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Gabriel Sherman on the new renaissance in sports journalism

Discussion in 'Journalism topics only' started by YankeeFan, Dec 10, 2011.

  1. YankeeFan

    YankeeFan Well-Known Member

    New York Magazine: http://nymag.com/news/intelligencer/sports-journalism-2011-12/

    Glad he used the Times series on Boogaard as an example. Can't believe it hasn't been talked about more here.

     
  2. TheSportsPredictor

    TheSportsPredictor Well-Known Member

    Re: Gabriel Sheman on the new renaissance in sports journalism

    But reporters can only talk to people in press conferences these days.
     
  3. SF_Express

    SF_Express Active Member

    Re: Gabriel Sheman on the new renaissance in sports journalism

    The second paragraph of the quote might have been true 20 years ago. I don't think it's nearly as true today and hasn't been for quite some time.

    But even allowing that it's still somewhat true, here's what bugs me, and I started working with IRE on getting sports sections to do more investigative reporting in sports in 1985: There are still games to cover, and people still want to read about players and other athletes, and sports sections or websites can't simply drop all that and start doing all stories like the Boogaard series, which was indeed extraordinary.

    There has to be both to serve readers; and a lot of readers don't care about "issues," like it or not.
     
  4. YankeeFan

    YankeeFan Well-Known Member

    Re: Gabriel Sheman on the new renaissance in sports journalism

    The thing is, there are a million places to read gamers and opinion.

    Not many places to read something like the Times series. As far as I'm concerned, it's the best sports section in the country.
     
  5. Elliotte Friedman

    Elliotte Friedman Moderator Staff Member

    Re: Gabriel Sheman on the new renaissance in sports journalism

    TSP,

    I thought the exact same thing...the death of the sports interview, indeed.
     
  6. SixToe

    SixToe Active Member

    Re: Gabriel Sheman on the new renaissance in sports journalism


    What newspapers today are going to give a reporter, or team of reporters, six months to work on something exclusively? Then, give them 15,000 words and 3-4 pages per section as with the NYT's presentation of the hockey series?

    I'm looking at one of the days of the series and the entire first page of Sports has nothing but the Boogaard story, headlines and small graphic. It's not whored out with charts, timelines, sidebars and fancy shit cluttering up the story or emphasis.

    Good for the NYT. I'm thrilled they still have the resources and manpower to do these projects. If other newspapers can -- AND WILL -- then good for them. The "will" part may be the key.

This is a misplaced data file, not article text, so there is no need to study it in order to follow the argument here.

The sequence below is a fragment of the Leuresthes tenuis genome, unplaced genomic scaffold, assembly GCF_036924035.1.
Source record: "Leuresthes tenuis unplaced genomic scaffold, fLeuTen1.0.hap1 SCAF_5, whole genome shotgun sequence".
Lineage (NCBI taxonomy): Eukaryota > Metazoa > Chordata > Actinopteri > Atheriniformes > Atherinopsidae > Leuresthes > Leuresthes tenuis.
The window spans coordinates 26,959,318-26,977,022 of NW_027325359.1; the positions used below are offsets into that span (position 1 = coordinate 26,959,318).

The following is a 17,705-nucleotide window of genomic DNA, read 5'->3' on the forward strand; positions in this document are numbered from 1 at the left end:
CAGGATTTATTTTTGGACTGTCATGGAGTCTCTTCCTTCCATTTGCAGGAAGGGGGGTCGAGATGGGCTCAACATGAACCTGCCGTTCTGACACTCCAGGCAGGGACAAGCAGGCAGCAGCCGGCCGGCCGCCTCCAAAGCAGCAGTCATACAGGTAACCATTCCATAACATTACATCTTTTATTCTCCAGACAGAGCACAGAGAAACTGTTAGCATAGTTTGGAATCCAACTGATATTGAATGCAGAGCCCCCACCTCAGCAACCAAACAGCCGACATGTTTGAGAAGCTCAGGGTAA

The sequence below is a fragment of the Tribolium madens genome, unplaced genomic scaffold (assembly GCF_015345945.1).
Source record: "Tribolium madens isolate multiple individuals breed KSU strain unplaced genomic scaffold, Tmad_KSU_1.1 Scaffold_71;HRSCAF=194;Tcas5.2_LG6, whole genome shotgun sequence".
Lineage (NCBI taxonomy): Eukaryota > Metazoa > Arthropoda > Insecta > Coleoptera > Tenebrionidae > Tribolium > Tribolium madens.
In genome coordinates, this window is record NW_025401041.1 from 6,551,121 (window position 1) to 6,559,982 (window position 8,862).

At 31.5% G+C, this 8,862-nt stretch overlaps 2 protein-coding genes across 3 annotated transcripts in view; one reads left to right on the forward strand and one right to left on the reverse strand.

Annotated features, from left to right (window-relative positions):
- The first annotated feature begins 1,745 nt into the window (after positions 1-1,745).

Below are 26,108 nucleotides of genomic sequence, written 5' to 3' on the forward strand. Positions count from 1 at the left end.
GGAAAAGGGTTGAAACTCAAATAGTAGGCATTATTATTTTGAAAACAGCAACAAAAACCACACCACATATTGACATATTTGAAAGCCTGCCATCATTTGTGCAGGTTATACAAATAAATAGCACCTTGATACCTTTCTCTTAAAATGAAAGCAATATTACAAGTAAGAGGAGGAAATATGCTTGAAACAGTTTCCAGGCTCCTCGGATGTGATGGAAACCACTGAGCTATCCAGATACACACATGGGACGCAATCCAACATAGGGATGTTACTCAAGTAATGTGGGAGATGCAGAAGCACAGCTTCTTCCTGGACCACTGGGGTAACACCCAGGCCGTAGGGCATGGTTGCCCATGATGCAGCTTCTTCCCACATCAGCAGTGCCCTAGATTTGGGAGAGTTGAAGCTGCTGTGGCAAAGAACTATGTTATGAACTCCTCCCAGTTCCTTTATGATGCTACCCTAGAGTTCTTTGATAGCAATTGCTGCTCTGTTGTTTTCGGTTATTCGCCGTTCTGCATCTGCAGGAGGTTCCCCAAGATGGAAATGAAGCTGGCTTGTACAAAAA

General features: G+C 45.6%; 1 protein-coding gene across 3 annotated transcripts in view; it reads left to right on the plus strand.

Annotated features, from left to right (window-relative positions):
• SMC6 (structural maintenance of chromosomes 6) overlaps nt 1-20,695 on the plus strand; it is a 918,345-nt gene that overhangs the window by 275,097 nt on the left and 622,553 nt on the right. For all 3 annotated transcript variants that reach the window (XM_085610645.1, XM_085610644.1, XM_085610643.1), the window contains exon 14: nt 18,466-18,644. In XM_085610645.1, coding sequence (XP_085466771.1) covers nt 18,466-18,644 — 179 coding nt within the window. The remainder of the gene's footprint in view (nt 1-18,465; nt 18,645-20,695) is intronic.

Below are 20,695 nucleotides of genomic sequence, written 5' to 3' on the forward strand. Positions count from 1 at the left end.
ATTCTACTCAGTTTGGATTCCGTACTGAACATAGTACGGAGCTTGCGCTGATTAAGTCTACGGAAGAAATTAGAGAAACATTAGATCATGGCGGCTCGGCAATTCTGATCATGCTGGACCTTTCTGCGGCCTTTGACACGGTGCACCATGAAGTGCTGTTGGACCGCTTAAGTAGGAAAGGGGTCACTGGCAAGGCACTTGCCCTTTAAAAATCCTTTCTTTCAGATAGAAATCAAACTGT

7. Frank_Ridgeway

    Frank_Ridgeway Well-Known Member

    Re: Gabriel Sheman on the new renaissance in sports journalism

    By golly, the NYMag guy is right -- we have taken off the blinders and become more aggressive. The LAT noted the same trend.

    In 1989.

    http://articles.latimes.com/1989-06-23/news/mn-2423_1_sports-scores-and-statistics-page
     
  8. Versatile

    Versatile Active Member

    Re: Gabriel Sheman on the new renaissance in sports journalism

    This.

    The argument is nothing new and the "trend" is nothing new. Two newspapers won Pulitzer Prizes for their in-depth work on NCAA violations in the 1980s. SF_Express also makes a very good point: Many readers just want us to cover the games and the teams and the injuries and the depth chart shifts.
     
  9. YankeeFan

    YankeeFan Well-Known Member

    Re: Gabriel Sheman on the new renaissance in sports journalism

    To be fair, pointing out articles from the '80's doesn't necessarily rebut the point.

    Plenty of time in between for several trends to come and go.
     
  10. LongTimeListener

    LongTimeListener Well-Known Member

    Re: Gabriel Sheman on the new renaissance in sports journalism

    That writer is a perfect spokesman for the idea that sports sections should go out of their way to appeal to people who don't and would never read the sports section. There has been a lot of that in newsrooms for decades. Usually doesn't rear its head until the Olympics, though.

    Call the Boogard series what it is: a great, great story. Those have been around.
     
  11. Frank_Ridgeway

    Frank_Ridgeway Well-Known Member

    Re: Gabriel Sheman on the new renaissance in sports journalism

    I think it does rebut the point, actually. And I think the LAT story was more than a decade late with it, possibly two decades late. I happened to remember that one because I liked reading the late David Shaw's stuff about newspapers. The attitude in sports departments had pretty much turned by the time I got in the biz as a teen in 1976. I think the NYMag guy is reaching a pretty lazy conclusion.
     
  12. Dick Whitman

    Dick Whitman Well-Known Member

    Re: Gabriel Sheman on the new renaissance in sports journalism

    It boggles my mind that newsies out there are still so married to the Toy Department stereotype that they think that the NYT story, while excellent, was indicative of some sort of recent seismic shift.

    There is, to be sure, plenty of bad sports writing out there. And plenty of bad news reporting, too. And, as someone pointed out, we do need to report on the meat-and-potatoes stuff. I would get 10 times as many hits, maybe more, for a story on an ankle sprain or a recruiting commitment than an in-depth explanatory or issue piece.

    But newspapers do those stories. Scan the APSE explanatory, series, and investigative categories. There is no lack of good stuff out there. And there was well before it happened to appear in the one sports section that New York Magazine, I assume, would lower itself to sully its eyeballs scanning.
     
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